333 Bak Kut Teh Menu Prices Singapore 2023

Hello 333 Bak Kut Teh lovers, are you looking for the latest 333 Bak Kut Teh Menu? You have arrived at the right place then. We have uploaded their complete menu with pictures & updated prices. Below you will find the latest Lists of  333 Bak Kut Teh Menu 2023 Singapore with prices.

333 Bak Kut Teh Menu Prices Singapore

333 Bak Kut Teh Menu Singapore With Prices List


333 Bak Kut Teh in Singapore offers a delightful range of hearty and flavorful dishes that will leave you craving for more! Dive into their signature dish, the S2. Signature Braised Pork Rice Set (Incl 2 Side Dishes), priced at S$4.50, for a wholesome and satisfying meal. For a comforting and classic option, indulge in the A2. Spare Ribs BKT Soup (排骨肉骨茶) at S$9.90, or savor the A1. Bak Kut Teh Soup (肉骨茶) at S$7.90.For a fulfilling and complete dining experience, explore their Set A (套餐A) starting from S$10.90 and Set B (组B) at S$13.50, both offering a delightful selection of dishes.

Set Meals 套餐

Special Dishes

Soups 汤类

Indulge in a delightful array of traditional and flavorful soups at 333 Bak Kut Teh in Singapore! Experience the authentic taste of their A1. Bak Kut Teh Soup (肉骨茶) priced at S$7.90, and savor the rich flavors of the A2. Spare Ribs BKT Soup (排骨肉骨茶) for S$9.90. For a unique and hearty option, try the A3. Pigs Kidney Soup (猪腰汤) at S$8.90 or relish the A4. Pork Tenderloin Soup (猪肉片汤) at S$7.90.For those seeking a more adventurous culinary experience, the A5. Pigs Stomach Soup (猪肚汤), A6. Pigs Liver Soup (猪肝汤), A7. Pigs Tail Soup (猪尾汤), and A9. Braised Pigs Intestine (卤大肠), all priced at S$7.90, will surely tantalize your taste buds.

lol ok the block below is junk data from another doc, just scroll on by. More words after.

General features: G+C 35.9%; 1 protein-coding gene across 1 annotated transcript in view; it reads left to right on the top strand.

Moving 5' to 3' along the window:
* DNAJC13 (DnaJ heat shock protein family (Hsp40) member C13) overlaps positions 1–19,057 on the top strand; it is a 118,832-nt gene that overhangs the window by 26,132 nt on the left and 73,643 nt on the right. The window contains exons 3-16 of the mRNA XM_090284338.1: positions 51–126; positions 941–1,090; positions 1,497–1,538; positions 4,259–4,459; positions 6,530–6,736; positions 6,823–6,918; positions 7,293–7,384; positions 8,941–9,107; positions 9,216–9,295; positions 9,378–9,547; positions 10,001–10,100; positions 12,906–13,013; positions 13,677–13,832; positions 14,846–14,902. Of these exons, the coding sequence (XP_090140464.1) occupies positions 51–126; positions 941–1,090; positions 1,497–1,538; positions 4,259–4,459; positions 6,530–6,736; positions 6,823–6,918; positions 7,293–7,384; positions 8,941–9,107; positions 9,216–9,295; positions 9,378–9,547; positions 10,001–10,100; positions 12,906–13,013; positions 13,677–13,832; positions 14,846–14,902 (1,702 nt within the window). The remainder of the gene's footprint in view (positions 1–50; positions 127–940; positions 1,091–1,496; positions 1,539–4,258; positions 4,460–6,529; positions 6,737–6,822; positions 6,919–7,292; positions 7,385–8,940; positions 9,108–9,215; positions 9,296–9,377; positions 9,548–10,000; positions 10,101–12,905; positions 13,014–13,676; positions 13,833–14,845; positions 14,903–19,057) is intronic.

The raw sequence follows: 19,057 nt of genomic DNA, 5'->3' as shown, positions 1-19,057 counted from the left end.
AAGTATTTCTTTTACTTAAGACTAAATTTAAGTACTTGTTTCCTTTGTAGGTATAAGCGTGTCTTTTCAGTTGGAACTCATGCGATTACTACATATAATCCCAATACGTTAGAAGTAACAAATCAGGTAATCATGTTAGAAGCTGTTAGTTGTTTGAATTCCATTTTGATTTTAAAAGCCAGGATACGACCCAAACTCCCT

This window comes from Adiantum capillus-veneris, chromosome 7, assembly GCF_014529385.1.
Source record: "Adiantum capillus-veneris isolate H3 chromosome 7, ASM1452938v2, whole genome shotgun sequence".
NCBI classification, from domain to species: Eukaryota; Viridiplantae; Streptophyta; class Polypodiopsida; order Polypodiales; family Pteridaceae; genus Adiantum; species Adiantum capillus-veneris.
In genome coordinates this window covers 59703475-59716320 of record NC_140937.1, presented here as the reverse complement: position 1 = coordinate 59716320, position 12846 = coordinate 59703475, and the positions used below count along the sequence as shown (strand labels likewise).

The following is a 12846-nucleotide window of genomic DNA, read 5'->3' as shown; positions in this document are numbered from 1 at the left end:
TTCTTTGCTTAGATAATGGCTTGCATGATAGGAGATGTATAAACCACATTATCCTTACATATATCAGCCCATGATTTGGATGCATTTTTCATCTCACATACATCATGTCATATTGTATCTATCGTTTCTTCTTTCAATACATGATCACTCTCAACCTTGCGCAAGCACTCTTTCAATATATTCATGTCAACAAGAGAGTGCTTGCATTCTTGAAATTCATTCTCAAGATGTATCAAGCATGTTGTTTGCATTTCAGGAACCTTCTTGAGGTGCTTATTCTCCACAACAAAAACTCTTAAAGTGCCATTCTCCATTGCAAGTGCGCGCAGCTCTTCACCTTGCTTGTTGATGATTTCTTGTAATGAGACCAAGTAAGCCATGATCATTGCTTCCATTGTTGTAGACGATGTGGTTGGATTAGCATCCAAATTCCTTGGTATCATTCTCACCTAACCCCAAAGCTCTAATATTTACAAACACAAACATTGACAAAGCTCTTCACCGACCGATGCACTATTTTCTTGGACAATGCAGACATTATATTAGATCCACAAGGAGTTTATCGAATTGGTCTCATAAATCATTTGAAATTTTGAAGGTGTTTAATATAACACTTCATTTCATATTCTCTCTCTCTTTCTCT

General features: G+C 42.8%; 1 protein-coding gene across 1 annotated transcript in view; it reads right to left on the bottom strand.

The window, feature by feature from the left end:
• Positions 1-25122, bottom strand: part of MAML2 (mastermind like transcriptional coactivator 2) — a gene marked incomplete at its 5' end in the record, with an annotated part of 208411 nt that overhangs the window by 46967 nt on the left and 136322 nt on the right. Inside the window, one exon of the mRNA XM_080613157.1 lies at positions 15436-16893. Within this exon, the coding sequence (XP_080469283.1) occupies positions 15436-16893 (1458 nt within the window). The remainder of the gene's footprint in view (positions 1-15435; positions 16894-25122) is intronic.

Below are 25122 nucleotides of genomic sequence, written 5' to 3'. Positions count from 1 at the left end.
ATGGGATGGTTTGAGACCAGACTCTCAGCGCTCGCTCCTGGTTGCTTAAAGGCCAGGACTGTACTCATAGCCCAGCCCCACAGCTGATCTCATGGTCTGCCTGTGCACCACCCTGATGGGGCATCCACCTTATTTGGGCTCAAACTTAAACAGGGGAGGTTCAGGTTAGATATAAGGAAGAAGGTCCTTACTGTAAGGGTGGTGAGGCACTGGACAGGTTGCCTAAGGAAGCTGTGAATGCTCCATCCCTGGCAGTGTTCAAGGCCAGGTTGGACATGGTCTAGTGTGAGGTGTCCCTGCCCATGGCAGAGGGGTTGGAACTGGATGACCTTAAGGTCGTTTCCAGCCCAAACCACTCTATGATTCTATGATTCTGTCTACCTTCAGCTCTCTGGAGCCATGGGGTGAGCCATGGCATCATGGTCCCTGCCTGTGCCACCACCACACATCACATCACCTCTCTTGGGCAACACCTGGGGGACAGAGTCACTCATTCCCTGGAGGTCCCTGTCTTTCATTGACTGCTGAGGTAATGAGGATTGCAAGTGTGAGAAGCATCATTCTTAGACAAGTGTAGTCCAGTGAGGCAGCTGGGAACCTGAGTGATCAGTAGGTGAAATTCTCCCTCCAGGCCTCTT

Sides 小菜


333 Bak Kut Teh Menu Prices Singapore

333 Bak Kut Teh alternative restaurants

Does China have bak kut teh?

Bak Kut Teh, which translates to “Meat Bone Tea” in Hokkien and Rou Gu Cha in Mandarin, is a popular dish believed to have originated from China’s Fujian Province. The name “Meat Bone Tea” refers to the main ingredients used in the dish, which are pork ribs and various herbs and spices simmered in a flavorful broth. The dish is well-known for its aromatic and hearty flavors, making it a comforting and nourishing meal that is enjoyed by many in Singapore and other Southeast Asian countries.